Addiction can be an overwhelming force, and the statistics it produces are daunting and dismaying.
A 2012 report from the National Center on Addiction and Substance Abuse at Columbia University (CASAColumbia) reveals that addiction and risky use of tobacco, alcohol and other drugs account for the largest preventable and most costly health problems facing the country – responsible for more than 20 percent of deaths in the United States, causing or contributing to more than 70 other conditions requiring medical care, and accounting for one-third of all hospital inpatient costs. The report also states that while 16 percent of the U.S. population suffers from addiction, 90 percent of them get no treatment at all.
Substance addictions are huge problems, but behaviors can also become addictions. Eating, gambling, internet use and a myriad of other activities can all become compulsive. The roots of addiction can be physical, psychological, or a combination of factors.
The problem addiction presents is complex and expansive, and we need a multifaceted and unified response to meet the challenge. For this reason, the College of Medicine is bringing its entire arsenal to bear – the four pillars of the UTHSC mission.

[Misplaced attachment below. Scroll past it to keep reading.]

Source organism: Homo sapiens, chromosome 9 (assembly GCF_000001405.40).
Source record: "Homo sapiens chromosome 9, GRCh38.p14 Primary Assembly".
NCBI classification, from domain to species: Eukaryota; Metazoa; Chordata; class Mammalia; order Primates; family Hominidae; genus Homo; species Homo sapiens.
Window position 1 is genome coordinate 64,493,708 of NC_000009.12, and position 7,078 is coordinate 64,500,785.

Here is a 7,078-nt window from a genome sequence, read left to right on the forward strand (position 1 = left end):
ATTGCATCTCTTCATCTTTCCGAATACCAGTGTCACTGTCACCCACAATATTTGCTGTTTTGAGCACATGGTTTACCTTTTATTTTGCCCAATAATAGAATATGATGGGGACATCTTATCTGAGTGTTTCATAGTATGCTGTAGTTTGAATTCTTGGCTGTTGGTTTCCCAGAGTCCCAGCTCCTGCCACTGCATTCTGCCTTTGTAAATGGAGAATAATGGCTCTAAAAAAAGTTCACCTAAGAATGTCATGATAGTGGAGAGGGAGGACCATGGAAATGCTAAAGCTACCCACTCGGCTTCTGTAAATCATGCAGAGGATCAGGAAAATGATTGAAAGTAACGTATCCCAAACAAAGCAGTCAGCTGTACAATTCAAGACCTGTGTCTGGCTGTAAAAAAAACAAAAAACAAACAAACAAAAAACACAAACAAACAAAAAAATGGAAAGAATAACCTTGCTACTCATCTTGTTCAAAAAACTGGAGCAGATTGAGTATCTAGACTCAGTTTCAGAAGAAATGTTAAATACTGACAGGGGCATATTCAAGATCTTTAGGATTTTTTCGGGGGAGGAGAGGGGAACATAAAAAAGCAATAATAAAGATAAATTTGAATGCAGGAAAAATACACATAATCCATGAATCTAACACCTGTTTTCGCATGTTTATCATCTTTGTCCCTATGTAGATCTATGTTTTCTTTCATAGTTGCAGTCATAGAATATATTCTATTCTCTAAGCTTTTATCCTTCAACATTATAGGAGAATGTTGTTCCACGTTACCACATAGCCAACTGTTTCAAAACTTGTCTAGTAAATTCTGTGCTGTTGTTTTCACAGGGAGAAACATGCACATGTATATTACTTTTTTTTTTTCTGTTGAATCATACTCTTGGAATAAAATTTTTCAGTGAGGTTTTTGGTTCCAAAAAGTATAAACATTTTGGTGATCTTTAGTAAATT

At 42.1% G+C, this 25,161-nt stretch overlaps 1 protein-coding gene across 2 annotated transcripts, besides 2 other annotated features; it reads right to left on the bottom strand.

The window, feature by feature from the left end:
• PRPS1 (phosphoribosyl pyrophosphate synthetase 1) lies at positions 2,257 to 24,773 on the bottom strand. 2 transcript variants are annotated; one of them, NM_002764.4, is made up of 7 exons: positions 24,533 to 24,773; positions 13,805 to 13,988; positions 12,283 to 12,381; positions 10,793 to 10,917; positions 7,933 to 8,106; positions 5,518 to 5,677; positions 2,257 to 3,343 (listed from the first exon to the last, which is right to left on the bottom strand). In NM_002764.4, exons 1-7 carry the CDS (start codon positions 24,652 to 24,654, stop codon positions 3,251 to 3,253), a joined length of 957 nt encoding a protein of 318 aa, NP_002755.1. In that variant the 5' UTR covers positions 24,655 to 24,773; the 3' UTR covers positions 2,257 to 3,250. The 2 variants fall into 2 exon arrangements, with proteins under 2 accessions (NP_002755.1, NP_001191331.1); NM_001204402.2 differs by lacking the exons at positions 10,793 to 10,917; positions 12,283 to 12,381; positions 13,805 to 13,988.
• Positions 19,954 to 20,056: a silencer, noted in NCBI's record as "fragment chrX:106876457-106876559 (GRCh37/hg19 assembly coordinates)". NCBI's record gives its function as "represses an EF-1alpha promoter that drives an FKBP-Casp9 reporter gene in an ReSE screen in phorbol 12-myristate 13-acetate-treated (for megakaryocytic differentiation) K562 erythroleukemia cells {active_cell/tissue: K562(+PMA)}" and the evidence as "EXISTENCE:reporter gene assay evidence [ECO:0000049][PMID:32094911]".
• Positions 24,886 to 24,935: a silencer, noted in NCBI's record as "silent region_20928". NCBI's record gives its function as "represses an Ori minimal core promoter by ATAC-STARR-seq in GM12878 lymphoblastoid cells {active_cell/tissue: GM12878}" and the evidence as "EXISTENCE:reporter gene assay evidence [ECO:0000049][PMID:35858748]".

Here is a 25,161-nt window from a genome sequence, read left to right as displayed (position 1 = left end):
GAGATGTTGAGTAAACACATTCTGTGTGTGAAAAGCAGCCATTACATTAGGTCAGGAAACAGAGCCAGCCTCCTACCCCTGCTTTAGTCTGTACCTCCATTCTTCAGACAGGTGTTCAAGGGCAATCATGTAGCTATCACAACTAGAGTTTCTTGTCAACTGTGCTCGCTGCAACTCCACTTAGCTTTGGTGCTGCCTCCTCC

On the education front, we’re training new recruits – preparing the next generation of physicians to treat dependency in an environment where addiction is no longer the sole domain of psychiatry, and hospitalization isn’t the only path.
On the clinical care front, we’re growing our army. We’re enlisting other disciplines – family medicine, general internal medicine, emergency medicine, and anesthesia – to work together with psychiatry to combat the power of addiction.
On the research front, we’re calling upon our veterans to organize existing “pockets of expertise,” and in the process, bring in new resources to aid us in the conflict.
On the public service front, we’re organizing our troops – serving as the hub of a team effort to assure that all community resources are being utilized to help at-risk youth who are in danger of being harmed rather than helped by the justice system.
It’s only through innovation, inspiration and collaboration that we can carry out our mission to confront the power of addiction.